April 3, 2017


O’Cebreiro lies in a hilly region of northwest Spain. In the year 1300, the winter was cold and inhospitable. Snow was falling without abatement one day, and the wind was strong and piercing. In a convent chapel, a priest was celebrating Mass. He had thought, perhaps hoped, no one would come for the Mass, but someone did. A farmer named Juan Santin arrived.

The priest went ahead with the Mass, despising the farmer’s feelings and credulity that caused him to venture out on such a day to attend a service without real meaning. The priest did not, in fact, believe in the miracle he himself was to facilitate, the transubstantiation of ordinary bread and wine into the Real Presence.

He verbalized the prescribed words of consecration, and immediately afterwards, the Host changed to flesh and wine changed to blood. The Blood overflowed the chalice and stained the corporal.

For almost two hundred years, the Host-Flesh was kept on the paten there. Then, Queen Isabella happened to pass through the town on her way to Santiago de Compostela. She learned of the miracle and ordered a special crystal shrine be custom-made to hold the Host-Flesh, paten and chalice.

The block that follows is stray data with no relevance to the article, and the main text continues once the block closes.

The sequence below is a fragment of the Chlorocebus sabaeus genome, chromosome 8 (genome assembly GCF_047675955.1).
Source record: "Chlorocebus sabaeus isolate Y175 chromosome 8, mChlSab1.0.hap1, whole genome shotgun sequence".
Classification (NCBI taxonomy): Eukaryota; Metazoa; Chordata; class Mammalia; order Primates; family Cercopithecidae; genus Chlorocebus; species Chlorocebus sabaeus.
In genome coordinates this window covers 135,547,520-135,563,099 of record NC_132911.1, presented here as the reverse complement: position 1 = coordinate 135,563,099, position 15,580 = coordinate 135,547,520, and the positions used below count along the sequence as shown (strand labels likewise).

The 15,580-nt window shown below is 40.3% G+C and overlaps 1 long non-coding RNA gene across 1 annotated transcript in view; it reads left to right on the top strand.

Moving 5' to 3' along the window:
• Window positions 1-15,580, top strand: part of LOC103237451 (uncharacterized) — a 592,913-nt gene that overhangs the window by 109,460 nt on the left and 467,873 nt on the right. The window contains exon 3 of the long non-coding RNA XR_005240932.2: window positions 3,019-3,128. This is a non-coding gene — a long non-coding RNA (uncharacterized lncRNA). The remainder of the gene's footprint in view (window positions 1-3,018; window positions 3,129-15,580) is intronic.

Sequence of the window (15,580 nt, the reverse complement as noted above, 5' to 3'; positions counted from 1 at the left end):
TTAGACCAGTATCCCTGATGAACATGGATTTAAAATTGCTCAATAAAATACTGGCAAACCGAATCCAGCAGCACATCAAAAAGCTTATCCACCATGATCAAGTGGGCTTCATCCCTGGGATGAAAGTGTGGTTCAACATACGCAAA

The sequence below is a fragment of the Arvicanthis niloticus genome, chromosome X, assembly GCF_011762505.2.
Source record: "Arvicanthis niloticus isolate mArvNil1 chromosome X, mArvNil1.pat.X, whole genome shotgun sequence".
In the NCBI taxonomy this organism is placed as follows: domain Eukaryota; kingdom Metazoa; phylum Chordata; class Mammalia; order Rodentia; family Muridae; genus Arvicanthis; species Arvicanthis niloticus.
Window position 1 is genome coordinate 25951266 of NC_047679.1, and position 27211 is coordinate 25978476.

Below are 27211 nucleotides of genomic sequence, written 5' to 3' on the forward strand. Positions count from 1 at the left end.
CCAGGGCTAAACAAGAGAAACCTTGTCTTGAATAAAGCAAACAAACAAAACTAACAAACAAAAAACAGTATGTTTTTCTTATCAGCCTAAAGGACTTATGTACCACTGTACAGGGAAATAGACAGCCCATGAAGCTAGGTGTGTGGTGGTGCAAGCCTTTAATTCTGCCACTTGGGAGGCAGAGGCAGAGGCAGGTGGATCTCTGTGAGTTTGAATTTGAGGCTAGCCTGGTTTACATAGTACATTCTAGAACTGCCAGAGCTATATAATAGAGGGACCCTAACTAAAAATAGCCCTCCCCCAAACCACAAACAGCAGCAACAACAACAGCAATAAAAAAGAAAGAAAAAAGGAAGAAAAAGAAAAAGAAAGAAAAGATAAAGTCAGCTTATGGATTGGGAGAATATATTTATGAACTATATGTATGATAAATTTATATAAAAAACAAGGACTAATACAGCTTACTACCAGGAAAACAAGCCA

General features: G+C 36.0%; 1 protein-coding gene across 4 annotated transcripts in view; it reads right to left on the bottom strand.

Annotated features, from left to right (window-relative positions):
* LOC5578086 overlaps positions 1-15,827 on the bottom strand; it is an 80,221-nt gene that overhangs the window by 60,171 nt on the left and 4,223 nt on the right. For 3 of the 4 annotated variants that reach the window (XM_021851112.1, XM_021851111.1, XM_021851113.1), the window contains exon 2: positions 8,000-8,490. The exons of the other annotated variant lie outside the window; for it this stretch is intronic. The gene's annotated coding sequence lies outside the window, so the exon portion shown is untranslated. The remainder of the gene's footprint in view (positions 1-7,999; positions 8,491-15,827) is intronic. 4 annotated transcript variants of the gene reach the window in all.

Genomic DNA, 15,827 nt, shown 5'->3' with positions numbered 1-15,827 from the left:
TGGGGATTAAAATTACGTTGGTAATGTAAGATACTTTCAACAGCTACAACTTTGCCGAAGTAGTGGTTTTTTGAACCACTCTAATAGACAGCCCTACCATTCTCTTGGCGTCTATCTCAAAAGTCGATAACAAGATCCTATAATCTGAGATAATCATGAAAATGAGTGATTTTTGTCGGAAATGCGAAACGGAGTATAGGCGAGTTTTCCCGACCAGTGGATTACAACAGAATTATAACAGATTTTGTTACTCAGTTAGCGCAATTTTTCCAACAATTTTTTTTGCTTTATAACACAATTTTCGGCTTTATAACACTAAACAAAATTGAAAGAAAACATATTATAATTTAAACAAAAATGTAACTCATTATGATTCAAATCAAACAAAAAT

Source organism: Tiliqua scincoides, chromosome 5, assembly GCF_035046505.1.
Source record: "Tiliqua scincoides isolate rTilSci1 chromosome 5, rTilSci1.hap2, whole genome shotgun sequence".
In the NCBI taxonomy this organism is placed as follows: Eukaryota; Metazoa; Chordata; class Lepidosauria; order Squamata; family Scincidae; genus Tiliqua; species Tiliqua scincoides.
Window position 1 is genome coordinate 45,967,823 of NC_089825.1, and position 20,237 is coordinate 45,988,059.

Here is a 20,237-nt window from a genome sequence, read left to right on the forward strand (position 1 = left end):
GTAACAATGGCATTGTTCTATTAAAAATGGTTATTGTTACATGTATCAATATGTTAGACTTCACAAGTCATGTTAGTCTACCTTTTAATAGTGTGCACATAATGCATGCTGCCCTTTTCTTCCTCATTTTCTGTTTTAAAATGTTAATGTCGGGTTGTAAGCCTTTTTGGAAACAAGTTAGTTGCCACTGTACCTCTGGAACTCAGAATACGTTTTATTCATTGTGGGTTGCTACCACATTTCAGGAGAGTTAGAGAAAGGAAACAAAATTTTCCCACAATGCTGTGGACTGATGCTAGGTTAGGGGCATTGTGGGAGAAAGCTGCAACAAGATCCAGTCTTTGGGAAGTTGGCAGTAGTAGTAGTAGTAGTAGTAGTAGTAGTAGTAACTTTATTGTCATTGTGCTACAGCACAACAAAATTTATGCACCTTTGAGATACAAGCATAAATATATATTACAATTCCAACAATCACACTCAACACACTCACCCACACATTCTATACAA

To this day, they can be viewed in the church.

Every year on the feast days of Corpus Christi, August 15th, and September 8th, the relics are taken in a solemn procession to remember the wondrous event.

Source: “The Eucharistic Miracles of the World,” a Vatican international exhibition, as reported by The Real Presence Eucharistic Education and Adoration and Association, http://www.therealpresence.org/eucharst/mir/english_pdf/Ocebreiro.pdf.


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